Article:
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Boraras maculatus "dwarf rasbora"

Boraras maculatus "dwarf rasbora"

Regular price $34.95 USD
Regular price Sale price $34.95 USD
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A very small nano black water fish that inhabit black water swamps. They belong to the family Cyprinidae and are some of the smallest fish in the aquarium trade. They make great tank mates for other black water fishes such as licorice gouramis or small mouthbrooding bettas like Betta Channoides and Albimarginata. Their best coloration comes when you have them in dimly lilted habitat stained with tannins. They prefer soft acidic water with ph as low as 4.5. To have the best coloration it is prefer that you keep them in schools of 10 or more.

Difficulty: intermediate, they are easy to keep once the aquarium is stable. But due to their small delicate nature and the fact that they required soft water to really thrive. They are not recommended for beginners.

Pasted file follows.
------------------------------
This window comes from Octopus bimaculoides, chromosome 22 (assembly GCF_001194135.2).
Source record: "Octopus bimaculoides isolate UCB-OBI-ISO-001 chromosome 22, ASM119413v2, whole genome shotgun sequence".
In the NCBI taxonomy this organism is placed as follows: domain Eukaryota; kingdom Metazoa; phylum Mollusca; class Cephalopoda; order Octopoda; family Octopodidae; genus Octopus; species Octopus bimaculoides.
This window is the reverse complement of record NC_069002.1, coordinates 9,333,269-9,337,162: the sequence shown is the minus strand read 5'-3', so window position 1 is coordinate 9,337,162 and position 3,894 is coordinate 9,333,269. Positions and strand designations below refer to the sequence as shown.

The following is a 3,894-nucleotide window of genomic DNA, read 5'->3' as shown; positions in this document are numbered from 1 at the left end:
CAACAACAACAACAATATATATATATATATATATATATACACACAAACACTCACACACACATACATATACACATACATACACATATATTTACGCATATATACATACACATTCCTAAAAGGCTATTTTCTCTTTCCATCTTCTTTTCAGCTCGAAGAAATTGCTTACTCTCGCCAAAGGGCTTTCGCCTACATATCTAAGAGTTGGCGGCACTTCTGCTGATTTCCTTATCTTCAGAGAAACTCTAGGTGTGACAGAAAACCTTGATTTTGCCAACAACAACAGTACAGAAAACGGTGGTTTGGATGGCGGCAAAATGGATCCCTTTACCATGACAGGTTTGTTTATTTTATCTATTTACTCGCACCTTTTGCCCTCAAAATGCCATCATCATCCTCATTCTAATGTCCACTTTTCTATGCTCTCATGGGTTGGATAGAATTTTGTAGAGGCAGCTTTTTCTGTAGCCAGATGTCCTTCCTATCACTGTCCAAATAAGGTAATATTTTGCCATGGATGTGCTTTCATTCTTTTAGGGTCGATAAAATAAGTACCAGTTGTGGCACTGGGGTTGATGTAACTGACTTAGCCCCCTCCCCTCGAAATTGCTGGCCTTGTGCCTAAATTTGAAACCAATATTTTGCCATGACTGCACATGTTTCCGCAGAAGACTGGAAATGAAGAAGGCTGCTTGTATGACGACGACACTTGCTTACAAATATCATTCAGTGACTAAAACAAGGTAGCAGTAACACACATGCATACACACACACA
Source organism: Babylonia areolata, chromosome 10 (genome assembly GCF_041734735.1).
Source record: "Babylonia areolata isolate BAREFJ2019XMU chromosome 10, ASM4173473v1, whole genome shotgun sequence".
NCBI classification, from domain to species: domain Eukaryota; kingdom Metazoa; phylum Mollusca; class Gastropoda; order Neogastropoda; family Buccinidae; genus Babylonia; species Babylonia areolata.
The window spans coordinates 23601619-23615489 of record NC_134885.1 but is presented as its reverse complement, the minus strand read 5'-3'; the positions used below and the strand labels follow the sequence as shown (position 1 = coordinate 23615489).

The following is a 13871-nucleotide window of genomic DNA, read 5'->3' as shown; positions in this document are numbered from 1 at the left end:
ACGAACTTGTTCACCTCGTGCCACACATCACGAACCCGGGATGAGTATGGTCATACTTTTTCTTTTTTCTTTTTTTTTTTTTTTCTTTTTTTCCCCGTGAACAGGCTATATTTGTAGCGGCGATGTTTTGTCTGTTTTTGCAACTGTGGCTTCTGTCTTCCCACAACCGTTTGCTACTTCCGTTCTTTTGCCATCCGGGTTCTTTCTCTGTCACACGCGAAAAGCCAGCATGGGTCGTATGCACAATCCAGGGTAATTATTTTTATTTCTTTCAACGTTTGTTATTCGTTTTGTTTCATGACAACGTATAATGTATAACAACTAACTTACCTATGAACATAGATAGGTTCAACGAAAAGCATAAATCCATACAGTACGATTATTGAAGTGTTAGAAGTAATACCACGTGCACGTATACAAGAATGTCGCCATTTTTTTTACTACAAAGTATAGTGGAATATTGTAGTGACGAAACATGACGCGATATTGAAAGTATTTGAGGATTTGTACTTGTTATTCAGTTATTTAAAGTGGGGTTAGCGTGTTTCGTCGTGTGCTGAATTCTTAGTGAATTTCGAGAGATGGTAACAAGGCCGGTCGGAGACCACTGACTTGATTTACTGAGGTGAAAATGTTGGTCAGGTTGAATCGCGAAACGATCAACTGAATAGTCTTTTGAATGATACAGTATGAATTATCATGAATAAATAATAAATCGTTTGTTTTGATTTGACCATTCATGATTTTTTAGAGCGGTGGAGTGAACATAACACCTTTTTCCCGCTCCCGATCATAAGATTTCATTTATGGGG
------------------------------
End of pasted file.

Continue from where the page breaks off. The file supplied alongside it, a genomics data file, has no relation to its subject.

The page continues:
Distribution and habitat: Malaysia, Indonesia (Sumatra) and South-east Thailand. Black waters in peat swamp forests.

Size: Boraras maculatus typically reach a maximum size of 2.5 cm (1 inch) in length, making them one of the smallest aquarium fish.

Appearance: The body of Boraras maculatus is elongated with a golden or yellow color along its body. They have a distinctive pattern of dark spots along their sides and a red or orange stripe on their fins.

Tank requirements: Prefer a densely planted aquarium with plenty of hiding places, such as rocks and driftwood.

PH: 4.5 - 6.5

TDS: 0-60

water temperature: of 22-26°C (72-79°F)

Diet: In the wild, Boraras maculatus feed on small invertebrates and insects. In the aquarium, they will accept a variety of foods, including flake food, freeze-dried or frozen foods, and small live foods such as brine shrimp or daphnia.

Behavior: Boraras maculatus are peaceful and social fish that do well in small groups of 6-8 individuals. They are active swimmers and spend most of their time in the middle and upper levels of the aquarium.

Breeding: Dwarf Rasboras are egg-layers and breeding can be difficult in captivity. They require very soft and acidic water, as well as a densely planted aquarium with fine-leaved plants such as Java moss.


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